Journaling After My Son’s Suicide

By Karen Kosman:

 Journaling after my son’s suicide helped me cope with grieving.

 

Oregon Coast

Oregon Coast

So we fix our eyes not on what is seen, but on what is unseen. For what is seen is temporary, but what is unseen is eternal. 2 Corinthians 4:18

 

Two years after the loss of my son I found my grief once more resurfacing. I thought I had moved on and tried to push the feelings away. But, the tears flowed anyway, and I realized that grief has its own time schedule. “Lord, give me the courage to go on.”

I began dreaming about Robbie. In one dream, cliffs stood high above the beach where houses overlooked the ocean. Beautiful pine trees surrounded the houses, and a wooden staircase led down to the shore. Below on the beach I sat on a log. In the distance my son approached. I called to him, “Robbie, I want to tell you something.”

Instantly he vanished.

A few weeks later I shared my reoccurring dream with a close friend. Cynthia was an author and inspirational speaker who dealt with human emotions all the time in her ministry. I knew she would understand.

“Karen, I believe this is part of your grieving process. Tomorrow is your day off. Why don’t you call a Christian counselor? Therapy can help you deal with your feelings.”

Cynthia thought for a moment before continuing, “I have a condo in Oregon. Why don’t you and John spend your vacation there this year?”

“We’d love to, Cynthia, and I’ll think about the counseling.”

The next morning I made the call to begin my counseling. In therapy I found permission to express my fears, anger, and doubts. I also told of my hopes for the future. My counselor suggested I keep a journal.

Between therapy sessions, I journaled. Then I wrote about my dream, only I changed the outcome: I sat on a log and watched Robbie approach, but this time he sat down next to me. I looked into his eyes and said, “I miss you. I felt angry at you for leaving the way you did. I even felt angry that God hadn’t stopped you. I didn’t understand the depth of your pain, and that made me angry at myself.”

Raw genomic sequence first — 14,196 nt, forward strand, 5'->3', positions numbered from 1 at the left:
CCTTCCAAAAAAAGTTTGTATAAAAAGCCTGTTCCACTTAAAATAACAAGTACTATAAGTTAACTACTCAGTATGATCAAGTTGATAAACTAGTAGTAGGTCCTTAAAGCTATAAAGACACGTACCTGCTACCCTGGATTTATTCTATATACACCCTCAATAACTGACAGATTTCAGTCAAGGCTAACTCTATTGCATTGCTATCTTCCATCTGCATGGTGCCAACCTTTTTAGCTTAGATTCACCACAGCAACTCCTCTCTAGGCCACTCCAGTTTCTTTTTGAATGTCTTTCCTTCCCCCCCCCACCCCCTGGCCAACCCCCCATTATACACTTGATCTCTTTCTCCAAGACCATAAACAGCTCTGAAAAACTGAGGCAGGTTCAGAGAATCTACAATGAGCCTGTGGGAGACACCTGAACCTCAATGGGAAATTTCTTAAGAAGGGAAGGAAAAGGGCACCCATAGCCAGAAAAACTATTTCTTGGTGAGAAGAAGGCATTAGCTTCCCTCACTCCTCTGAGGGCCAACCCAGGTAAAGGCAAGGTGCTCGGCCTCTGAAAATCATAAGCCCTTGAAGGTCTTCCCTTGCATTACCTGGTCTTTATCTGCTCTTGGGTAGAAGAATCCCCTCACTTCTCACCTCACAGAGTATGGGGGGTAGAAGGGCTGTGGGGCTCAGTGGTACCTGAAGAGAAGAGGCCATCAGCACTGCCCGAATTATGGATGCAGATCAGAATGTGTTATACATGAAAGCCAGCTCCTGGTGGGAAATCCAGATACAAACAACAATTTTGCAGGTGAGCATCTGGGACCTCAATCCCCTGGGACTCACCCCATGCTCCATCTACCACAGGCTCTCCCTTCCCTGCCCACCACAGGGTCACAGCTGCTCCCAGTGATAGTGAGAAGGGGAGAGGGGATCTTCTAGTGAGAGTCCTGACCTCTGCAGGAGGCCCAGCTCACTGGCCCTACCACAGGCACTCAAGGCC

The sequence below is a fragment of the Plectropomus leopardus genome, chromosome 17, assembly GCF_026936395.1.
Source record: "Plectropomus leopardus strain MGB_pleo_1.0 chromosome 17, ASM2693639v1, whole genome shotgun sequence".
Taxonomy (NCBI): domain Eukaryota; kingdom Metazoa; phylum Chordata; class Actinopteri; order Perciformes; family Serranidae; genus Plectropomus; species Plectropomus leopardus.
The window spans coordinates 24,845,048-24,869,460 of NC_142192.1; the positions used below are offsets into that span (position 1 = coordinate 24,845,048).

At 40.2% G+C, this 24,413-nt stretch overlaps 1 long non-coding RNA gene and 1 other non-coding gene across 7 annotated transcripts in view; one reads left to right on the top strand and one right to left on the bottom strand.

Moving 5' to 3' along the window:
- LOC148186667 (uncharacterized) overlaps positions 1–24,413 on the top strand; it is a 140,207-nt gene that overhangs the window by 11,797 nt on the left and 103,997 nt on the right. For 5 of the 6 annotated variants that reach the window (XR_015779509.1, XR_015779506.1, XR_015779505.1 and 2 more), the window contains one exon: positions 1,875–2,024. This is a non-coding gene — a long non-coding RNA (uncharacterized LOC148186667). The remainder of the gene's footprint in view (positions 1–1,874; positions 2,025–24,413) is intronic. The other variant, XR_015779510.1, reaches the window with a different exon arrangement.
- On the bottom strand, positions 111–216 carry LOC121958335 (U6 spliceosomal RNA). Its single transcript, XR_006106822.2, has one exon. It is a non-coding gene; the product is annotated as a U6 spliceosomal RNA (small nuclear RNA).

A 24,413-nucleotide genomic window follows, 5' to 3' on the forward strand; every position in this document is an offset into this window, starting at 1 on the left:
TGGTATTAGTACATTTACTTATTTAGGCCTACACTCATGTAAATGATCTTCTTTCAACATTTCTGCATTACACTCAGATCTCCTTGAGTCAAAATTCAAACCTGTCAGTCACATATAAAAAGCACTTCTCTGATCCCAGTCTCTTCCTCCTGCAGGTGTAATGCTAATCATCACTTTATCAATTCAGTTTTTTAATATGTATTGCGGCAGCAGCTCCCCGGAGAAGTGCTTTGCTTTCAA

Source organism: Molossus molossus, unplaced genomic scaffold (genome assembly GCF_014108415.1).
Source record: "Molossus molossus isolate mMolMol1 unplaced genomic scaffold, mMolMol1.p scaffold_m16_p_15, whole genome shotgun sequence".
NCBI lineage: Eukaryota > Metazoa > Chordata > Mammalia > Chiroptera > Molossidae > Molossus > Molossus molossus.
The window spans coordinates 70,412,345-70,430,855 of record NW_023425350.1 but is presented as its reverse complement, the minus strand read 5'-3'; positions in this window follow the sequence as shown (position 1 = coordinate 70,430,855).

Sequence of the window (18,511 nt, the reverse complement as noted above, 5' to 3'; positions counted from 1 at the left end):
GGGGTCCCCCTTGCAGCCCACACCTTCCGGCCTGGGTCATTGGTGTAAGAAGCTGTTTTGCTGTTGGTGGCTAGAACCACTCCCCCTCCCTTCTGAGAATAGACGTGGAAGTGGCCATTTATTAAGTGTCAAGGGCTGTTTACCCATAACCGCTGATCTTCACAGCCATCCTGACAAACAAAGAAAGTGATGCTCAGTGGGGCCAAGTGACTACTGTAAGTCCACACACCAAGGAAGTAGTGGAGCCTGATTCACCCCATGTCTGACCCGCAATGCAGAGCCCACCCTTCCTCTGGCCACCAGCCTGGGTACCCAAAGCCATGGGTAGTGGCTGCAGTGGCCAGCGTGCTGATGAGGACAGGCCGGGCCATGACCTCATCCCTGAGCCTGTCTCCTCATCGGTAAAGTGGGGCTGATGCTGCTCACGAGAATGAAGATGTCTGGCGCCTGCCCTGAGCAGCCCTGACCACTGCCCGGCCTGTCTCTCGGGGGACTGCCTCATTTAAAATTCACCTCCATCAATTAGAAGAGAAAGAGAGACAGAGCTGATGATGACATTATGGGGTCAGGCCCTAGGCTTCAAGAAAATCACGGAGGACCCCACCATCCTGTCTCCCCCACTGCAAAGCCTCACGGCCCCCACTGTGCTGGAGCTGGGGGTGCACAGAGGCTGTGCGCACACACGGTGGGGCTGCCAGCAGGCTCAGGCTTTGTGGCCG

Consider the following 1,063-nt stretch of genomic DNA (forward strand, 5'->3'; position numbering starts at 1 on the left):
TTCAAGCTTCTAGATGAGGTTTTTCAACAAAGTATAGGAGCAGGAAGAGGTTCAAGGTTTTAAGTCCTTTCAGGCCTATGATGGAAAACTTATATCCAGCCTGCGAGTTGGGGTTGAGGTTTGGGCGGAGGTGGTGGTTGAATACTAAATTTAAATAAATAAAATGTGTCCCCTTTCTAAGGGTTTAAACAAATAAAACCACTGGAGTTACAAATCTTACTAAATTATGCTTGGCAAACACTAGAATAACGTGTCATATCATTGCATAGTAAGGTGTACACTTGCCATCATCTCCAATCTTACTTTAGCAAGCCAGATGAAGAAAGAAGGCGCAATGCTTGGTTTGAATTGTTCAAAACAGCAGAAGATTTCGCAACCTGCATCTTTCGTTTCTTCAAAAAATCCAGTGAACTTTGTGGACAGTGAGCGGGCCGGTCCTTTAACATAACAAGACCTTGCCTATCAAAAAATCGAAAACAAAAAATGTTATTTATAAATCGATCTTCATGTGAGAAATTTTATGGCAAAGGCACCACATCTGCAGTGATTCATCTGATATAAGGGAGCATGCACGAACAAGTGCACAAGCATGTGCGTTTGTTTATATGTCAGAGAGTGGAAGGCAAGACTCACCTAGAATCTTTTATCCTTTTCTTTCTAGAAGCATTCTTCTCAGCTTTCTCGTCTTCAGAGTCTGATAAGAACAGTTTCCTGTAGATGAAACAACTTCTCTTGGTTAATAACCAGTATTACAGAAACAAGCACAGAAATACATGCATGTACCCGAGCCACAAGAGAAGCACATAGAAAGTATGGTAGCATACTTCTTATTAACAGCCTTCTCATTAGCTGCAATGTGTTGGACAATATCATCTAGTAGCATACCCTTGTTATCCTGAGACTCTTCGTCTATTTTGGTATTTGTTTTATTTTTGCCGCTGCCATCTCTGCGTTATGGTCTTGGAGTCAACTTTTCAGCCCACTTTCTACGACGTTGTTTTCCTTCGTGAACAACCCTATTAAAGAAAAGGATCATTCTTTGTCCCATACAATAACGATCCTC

As I wrote those words, I felt my anger being lifted. Tears fell as I continued to write. Goodbye, son. I love you. I’m not angry anymore.

But, in my writing, unlike my dream, Robbie stood up and smiled. Then he walked back down the beach. He stopped and turned to wave. I waved back and felt the freedom to let go.

During my next session, I shared my story with my counselor. A few days later, over lunch, Cynthia read my journal. She smiled and said, “I think you’ll find that beach when you visit Oregon.”

I didn’t understand what she meant until John and I arrived at Cynthia’s vacation home. The condo was surrounded by pine trees and sat on a cliff, overlooking the ocean. We climbed down a wooden staircase to the beach below.

“Lord,” I prayed, “this is the beach in my dream—but I’ve never been here before!”

A gentle breeze touched my face, and I relaxed as the waves lapped onto the shore. I realized that God knows all things. He knows my coming and my going, my thoughts and my dreams. He sent me my dreams to help me to let go.

 This story was taken from Too Soon to Say Goodbye: Healing and Hope for Suicide Victims and Survivors and used with permission by New Hope Publishers.

 

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If depressed and suicidal, get help by dialing the National Suicide Prevention Lifeline at 1-800-273-TALK (8255), a free, 24-hour hotline. IF IN IMMEDIATE DANGER of harming yourself or someone else, please call 911.1-800-SUICIDE (1-800-784-2433) or (in Spanish)
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